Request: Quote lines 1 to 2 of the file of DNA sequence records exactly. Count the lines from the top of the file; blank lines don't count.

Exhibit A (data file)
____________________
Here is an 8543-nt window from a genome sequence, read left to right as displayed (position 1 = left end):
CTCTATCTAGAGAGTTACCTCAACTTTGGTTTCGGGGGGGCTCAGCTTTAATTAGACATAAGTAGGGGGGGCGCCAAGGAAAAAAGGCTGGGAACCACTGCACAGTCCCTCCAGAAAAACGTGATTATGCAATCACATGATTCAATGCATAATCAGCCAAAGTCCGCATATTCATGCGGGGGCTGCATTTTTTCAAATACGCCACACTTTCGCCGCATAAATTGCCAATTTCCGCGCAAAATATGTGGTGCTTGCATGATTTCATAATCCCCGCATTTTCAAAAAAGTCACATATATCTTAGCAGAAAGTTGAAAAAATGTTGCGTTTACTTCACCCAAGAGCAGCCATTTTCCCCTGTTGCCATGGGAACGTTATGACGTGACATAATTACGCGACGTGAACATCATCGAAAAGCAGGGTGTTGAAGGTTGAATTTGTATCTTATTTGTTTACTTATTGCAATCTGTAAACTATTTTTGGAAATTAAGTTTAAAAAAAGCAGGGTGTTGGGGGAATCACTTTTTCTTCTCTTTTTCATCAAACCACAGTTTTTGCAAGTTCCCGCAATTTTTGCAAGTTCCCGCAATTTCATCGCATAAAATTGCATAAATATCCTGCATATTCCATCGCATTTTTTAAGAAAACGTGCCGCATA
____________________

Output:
Here is an 8543-nt window from a genome sequence, read left to right as displayed (position 1 = left end):
CTCTATCTAGAGAGTTACCTCAACTTTGGTTTCGGGGGGGCTCAGCTTTAATTAGACATAAGTAGGGGGGGCGCCAAGGAAAAAAGGCTGGGAACCACTGCACAGTCCCTCCAGAAAAACGTGATTATGCAATCACATGATTCAATGCATAATCAGCCAAAGTCCGCATATTCATGCGGGGGCTGCATTTTTTCAAATACGCCACACTTTCGCCGCATAAATTGCCAATTTCCGCGCAAAATATGTGGTGCTTGCATGATTTCATAATCCCCGCATTTTCAAAAAAGTCACATATATCTTAGCAGAAAGTTGAAAAAATGTTGCGTTTACTTCACCCAAGAGCAGCCATTTTCCCCTGTTGCCATGGGAACGTTATGACGTGACATAATTACGCGACGTGAACATCATCGAAAAGCAGGGTGTTGAAGGTTGAATTTGTATCTTATTTGTTTACTTATTGCAATCTGTAAACTATTTTTGGAAATTAAGTTTAAAAAAAGCAGGGTGTTGGGGGAATCACTTTTTCTTCTCTTTTTCATCAAACCACAGTTTTTGCAAGTTCCCGCAATTTTTGCAAGTTCCCGCAATTTCATCGCATAAAATTGCATAAATATCCTGCATATTCCATCGCATTTTTTAAGAAAACGTGCCGCATA